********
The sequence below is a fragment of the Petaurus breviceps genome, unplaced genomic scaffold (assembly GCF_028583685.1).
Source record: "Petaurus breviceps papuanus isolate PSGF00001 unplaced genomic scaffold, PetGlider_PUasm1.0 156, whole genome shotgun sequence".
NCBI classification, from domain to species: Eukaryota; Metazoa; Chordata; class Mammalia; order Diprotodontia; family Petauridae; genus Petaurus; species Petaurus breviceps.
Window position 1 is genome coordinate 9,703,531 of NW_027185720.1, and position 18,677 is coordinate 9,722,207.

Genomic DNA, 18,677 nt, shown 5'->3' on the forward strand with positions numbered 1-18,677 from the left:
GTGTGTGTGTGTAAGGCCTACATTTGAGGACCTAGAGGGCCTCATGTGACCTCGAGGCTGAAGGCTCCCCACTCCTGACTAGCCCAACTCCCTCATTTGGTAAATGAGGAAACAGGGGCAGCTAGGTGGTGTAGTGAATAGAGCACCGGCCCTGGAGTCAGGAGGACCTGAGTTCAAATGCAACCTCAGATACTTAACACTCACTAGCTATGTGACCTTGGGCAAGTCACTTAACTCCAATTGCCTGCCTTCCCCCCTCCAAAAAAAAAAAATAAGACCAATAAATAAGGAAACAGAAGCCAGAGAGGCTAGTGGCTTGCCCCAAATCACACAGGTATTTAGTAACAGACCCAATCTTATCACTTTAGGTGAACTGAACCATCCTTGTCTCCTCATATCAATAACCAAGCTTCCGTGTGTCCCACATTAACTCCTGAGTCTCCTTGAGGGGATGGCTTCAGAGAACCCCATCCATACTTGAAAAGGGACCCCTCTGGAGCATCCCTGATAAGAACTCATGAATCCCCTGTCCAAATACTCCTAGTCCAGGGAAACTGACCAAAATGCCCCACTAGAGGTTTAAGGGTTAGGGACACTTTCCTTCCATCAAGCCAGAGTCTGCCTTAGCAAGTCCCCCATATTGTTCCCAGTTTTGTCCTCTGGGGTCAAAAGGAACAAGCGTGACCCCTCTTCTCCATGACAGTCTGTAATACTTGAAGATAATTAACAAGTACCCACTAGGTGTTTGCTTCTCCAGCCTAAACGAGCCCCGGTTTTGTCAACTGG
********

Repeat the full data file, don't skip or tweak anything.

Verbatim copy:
The sequence below is a fragment of the Petaurus breviceps genome, unplaced genomic scaffold (assembly GCF_028583685.1).
Source record: "Petaurus breviceps papuanus isolate PSGF00001 unplaced genomic scaffold, PetGlider_PUasm1.0 156, whole genome shotgun sequence".
NCBI classification, from domain to species: Eukaryota; Metazoa; Chordata; class Mammalia; order Diprotodontia; family Petauridae; genus Petaurus; species Petaurus breviceps.
Window position 1 is genome coordinate 9,703,531 of NW_027185720.1, and position 18,677 is coordinate 9,722,207.

Genomic DNA, 18,677 nt, shown 5'->3' on the forward strand with positions numbered 1-18,677 from the left:
GTGTGTGTGTGTAAGGCCTACATTTGAGGACCTAGAGGGCCTCATGTGACCTCGAGGCTGAAGGCTCCCCACTCCTGACTAGCCCAACTCCCTCATTTGGTAAATGAGGAAACAGGGGCAGCTAGGTGGTGTAGTGAATAGAGCACCGGCCCTGGAGTCAGGAGGACCTGAGTTCAAATGCAACCTCAGATACTTAACACTCACTAGCTATGTGACCTTGGGCAAGTCACTTAACTCCAATTGCCTGCCTTCCCCCCTCCAAAAAAAAAAAATAAGACCAATAAATAAGGAAACAGAAGCCAGAGAGGCTAGTGGCTTGCCCCAAATCACACAGGTATTTAGTAACAGACCCAATCTTATCACTTTAGGTGAACTGAACCATCCTTGTCTCCTCATATCAATAACCAAGCTTCCGTGTGTCCCACATTAACTCCTGAGTCTCCTTGAGGGGATGGCTTCAGAGAACCCCATCCATACTTGAAAAGGGACCCCTCTGGAGCATCCCTGATAAGAACTCATGAATCCCCTGTCCAAATACTCCTAGTCCAGGGAAACTGACCAAAATGCCCCACTAGAGGTTTAAGGGTTAGGGACACTTTCCTTCCATCAAGCCAGAGTCTGCCTTAGCAAGTCCCCCATATTGTTCCCAGTTTTGTCCTCTGGGGTCAAAAGGAACAAGCGTGACCCCTCTTCTCCATGACAGTCTGTAATACTTGAAGATAATTAACAAGTACCCACTAGGTGTTTGCTTCTCCAGCCTAAACGAGCCCCGGTTTTGTCAACTGG